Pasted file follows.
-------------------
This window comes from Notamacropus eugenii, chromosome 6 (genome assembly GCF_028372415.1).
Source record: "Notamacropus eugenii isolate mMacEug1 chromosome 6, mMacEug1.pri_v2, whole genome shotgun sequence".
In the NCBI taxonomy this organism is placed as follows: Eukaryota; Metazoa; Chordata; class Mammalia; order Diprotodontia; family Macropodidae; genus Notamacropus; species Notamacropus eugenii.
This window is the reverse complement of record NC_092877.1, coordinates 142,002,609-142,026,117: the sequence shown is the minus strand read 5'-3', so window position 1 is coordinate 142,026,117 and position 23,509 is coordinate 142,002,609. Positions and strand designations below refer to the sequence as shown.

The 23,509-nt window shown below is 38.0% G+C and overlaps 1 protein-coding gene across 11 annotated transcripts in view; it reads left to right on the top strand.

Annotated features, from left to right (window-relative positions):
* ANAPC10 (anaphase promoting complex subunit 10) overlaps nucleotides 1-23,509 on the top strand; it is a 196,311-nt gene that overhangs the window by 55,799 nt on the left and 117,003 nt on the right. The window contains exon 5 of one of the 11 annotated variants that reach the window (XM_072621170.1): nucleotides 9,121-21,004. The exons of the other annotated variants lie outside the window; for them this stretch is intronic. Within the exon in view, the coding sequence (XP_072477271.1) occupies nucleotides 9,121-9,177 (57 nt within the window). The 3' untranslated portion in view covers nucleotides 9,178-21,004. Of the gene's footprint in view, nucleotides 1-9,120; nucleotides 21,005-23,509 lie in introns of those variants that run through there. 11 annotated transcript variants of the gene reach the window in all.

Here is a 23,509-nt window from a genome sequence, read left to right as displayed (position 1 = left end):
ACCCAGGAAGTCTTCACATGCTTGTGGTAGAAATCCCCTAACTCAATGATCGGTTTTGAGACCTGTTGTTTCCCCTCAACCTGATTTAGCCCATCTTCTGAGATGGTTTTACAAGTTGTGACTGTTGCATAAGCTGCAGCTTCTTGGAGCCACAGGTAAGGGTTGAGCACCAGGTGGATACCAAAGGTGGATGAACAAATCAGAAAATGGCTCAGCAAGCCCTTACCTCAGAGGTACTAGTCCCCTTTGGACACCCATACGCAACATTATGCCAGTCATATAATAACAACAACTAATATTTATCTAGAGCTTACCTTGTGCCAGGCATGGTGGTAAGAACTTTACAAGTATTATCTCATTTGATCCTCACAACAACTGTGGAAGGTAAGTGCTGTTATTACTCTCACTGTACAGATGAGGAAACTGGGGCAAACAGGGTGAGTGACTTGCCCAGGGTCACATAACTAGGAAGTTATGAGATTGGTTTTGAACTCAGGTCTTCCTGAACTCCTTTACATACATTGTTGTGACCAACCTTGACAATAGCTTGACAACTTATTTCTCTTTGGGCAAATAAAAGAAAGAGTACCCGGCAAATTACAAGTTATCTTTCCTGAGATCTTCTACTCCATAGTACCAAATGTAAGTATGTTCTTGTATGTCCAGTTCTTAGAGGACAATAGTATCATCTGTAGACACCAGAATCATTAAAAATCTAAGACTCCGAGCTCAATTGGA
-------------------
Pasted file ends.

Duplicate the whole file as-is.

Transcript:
This window comes from Notamacropus eugenii, chromosome 6 (genome assembly GCF_028372415.1).
Source record: "Notamacropus eugenii isolate mMacEug1 chromosome 6, mMacEug1.pri_v2, whole genome shotgun sequence".
In the NCBI taxonomy this organism is placed as follows: Eukaryota; Metazoa; Chordata; class Mammalia; order Diprotodontia; family Macropodidae; genus Notamacropus; species Notamacropus eugenii.
This window is the reverse complement of record NC_092877.1, coordinates 142,002,609-142,026,117: the sequence shown is the minus strand read 5'-3', so window position 1 is coordinate 142,026,117 and position 23,509 is coordinate 142,002,609. Positions and strand designations below refer to the sequence as shown.

The 23,509-nt window shown below is 38.0% G+C and overlaps 1 protein-coding gene across 11 annotated transcripts in view; it reads left to right on the top strand.

Annotated features, from left to right (window-relative positions):
* ANAPC10 (anaphase promoting complex subunit 10) overlaps nucleotides 1-23,509 on the top strand; it is a 196,311-nt gene that overhangs the window by 55,799 nt on the left and 117,003 nt on the right. The window contains exon 5 of one of the 11 annotated variants that reach the window (XM_072621170.1): nucleotides 9,121-21,004. The exons of the other annotated variants lie outside the window; for them this stretch is intronic. Within the exon in view, the coding sequence (XP_072477271.1) occupies nucleotides 9,121-9,177 (57 nt within the window). The 3' untranslated portion in view covers nucleotides 9,178-21,004. Of the gene's footprint in view, nucleotides 1-9,120; nucleotides 21,005-23,509 lie in introns of those variants that run through there. 11 annotated transcript variants of the gene reach the window in all.

Here is a 23,509-nt window from a genome sequence, read left to right as displayed (position 1 = left end):
ACCCAGGAAGTCTTCACATGCTTGTGGTAGAAATCCCCTAACTCAATGATCGGTTTTGAGACCTGTTGTTTCCCCTCAACCTGATTTAGCCCATCTTCTGAGATGGTTTTACAAGTTGTGACTGTTGCATAAGCTGCAGCTTCTTGGAGCCACAGGTAAGGGTTGAGCACCAGGTGGATACCAAAGGTGGATGAACAAATCAGAAAATGGCTCAGCAAGCCCTTACCTCAGAGGTACTAGTCCCCTTTGGACACCCATACGCAACATTATGCCAGTCATATAATAACAACAACTAATATTTATCTAGAGCTTACCTTGTGCCAGGCATGGTGGTAAGAACTTTACAAGTATTATCTCATTTGATCCTCACAACAACTGTGGAAGGTAAGTGCTGTTATTACTCTCACTGTACAGATGAGGAAACTGGGGCAAACAGGGTGAGTGACTTGCCCAGGGTCACATAACTAGGAAGTTATGAGATTGGTTTTGAACTCAGGTCTTCCTGAACTCCTTTACATACATTGTTGTGACCAACCTTGACAATAGCTTGACAACTTATTTCTCTTTGGGCAAATAAAAGAAAGAGTACCCGGCAAATTACAAGTTATCTTTCCTGAGATCTTCTACTCCATAGTACCAAATGTAAGTATGTTCTTGTATGTCCAGTTCTTAGAGGACAATAGTATCATCTGTAGACACCAGAATCATTAAAAATCTAAGACTCCGAGCTCAATTGGA